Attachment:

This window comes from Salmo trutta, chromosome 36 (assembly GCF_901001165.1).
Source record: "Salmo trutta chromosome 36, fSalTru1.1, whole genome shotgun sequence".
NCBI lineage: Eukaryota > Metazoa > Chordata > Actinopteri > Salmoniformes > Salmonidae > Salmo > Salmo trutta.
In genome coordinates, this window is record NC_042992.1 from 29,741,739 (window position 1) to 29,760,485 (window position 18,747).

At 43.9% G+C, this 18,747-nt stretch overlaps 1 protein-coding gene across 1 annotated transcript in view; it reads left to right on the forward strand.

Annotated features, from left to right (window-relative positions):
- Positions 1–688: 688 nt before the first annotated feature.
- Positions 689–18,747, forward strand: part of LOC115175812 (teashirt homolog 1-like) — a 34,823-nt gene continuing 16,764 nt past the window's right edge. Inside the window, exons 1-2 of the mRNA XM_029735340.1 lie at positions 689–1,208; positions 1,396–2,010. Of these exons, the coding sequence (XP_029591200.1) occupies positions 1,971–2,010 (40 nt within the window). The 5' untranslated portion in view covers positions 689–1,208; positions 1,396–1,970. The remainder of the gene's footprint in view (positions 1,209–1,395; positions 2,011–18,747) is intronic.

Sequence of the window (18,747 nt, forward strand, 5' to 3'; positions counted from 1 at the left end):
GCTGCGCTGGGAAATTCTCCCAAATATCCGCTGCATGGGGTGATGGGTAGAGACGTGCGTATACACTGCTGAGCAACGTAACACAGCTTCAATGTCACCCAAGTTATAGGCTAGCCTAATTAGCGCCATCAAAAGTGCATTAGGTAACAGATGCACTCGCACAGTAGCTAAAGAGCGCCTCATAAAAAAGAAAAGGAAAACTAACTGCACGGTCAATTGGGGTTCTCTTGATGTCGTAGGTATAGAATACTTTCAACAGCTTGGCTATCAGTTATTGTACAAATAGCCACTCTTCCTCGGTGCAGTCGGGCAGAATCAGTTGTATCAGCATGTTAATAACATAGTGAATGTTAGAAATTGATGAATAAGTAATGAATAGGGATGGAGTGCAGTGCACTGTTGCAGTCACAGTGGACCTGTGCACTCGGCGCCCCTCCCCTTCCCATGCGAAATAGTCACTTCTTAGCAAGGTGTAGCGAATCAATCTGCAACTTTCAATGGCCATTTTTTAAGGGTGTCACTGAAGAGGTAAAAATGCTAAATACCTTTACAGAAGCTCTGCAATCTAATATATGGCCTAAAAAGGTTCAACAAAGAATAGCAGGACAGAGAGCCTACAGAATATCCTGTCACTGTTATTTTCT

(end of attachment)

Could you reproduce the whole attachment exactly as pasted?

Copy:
This window comes from Salmo trutta, chromosome 36 (assembly GCF_901001165.1).
Source record: "Salmo trutta chromosome 36, fSalTru1.1, whole genome shotgun sequence".
NCBI lineage: Eukaryota > Metazoa > Chordata > Actinopteri > Salmoniformes > Salmonidae > Salmo > Salmo trutta.
In genome coordinates, this window is record NC_042992.1 from 29,741,739 (window position 1) to 29,760,485 (window position 18,747).

At 43.9% G+C, this 18,747-nt stretch overlaps 1 protein-coding gene across 1 annotated transcript in view; it reads left to right on the forward strand.

Annotated features, from left to right (window-relative positions):
- Positions 1–688: 688 nt before the first annotated feature.
- Positions 689–18,747, forward strand: part of LOC115175812 (teashirt homolog 1-like) — a 34,823-nt gene continuing 16,764 nt past the window's right edge. Inside the window, exons 1-2 of the mRNA XM_029735340.1 lie at positions 689–1,208; positions 1,396–2,010. Of these exons, the coding sequence (XP_029591200.1) occupies positions 1,971–2,010 (40 nt within the window). The 5' untranslated portion in view covers positions 689–1,208; positions 1,396–1,970. The remainder of the gene's footprint in view (positions 1,209–1,395; positions 2,011–18,747) is intronic.

Sequence of the window (18,747 nt, forward strand, 5' to 3'; positions counted from 1 at the left end):
GCTGCGCTGGGAAATTCTCCCAAATATCCGCTGCATGGGGTGATGGGTAGAGACGTGCGTATACACTGCTGAGCAACGTAACACAGCTTCAATGTCACCCAAGTTATAGGCTAGCCTAATTAGCGCCATCAAAAGTGCATTAGGTAACAGATGCACTCGCACAGTAGCTAAAGAGCGCCTCATAAAAAAGAAAAGGAAAACTAACTGCACGGTCAATTGGGGTTCTCTTGATGTCGTAGGTATAGAATACTTTCAACAGCTTGGCTATCAGTTATTGTACAAATAGCCACTCTTCCTCGGTGCAGTCGGGCAGAATCAGTTGTATCAGCATGTTAATAACATAGTGAATGTTAGAAATTGATGAATAAGTAATGAATAGGGATGGAGTGCAGTGCACTGTTGCAGTCACAGTGGACCTGTGCACTCGGCGCCCCTCCCCTTCCCATGCGAAATAGTCACTTCTTAGCAAGGTGTAGCGAATCAATCTGCAACTTTCAATGGCCATTTTTTAAGGGTGTCACTGAAGAGGTAAAAATGCTAAATACCTTTACAGAAGCTCTGCAATCTAATATATGGCCTAAAAAGGTTCAACAAAGAATAGCAGGACAGAGAGCCTACAGAATATCCTGTCACTGTTATTTTCT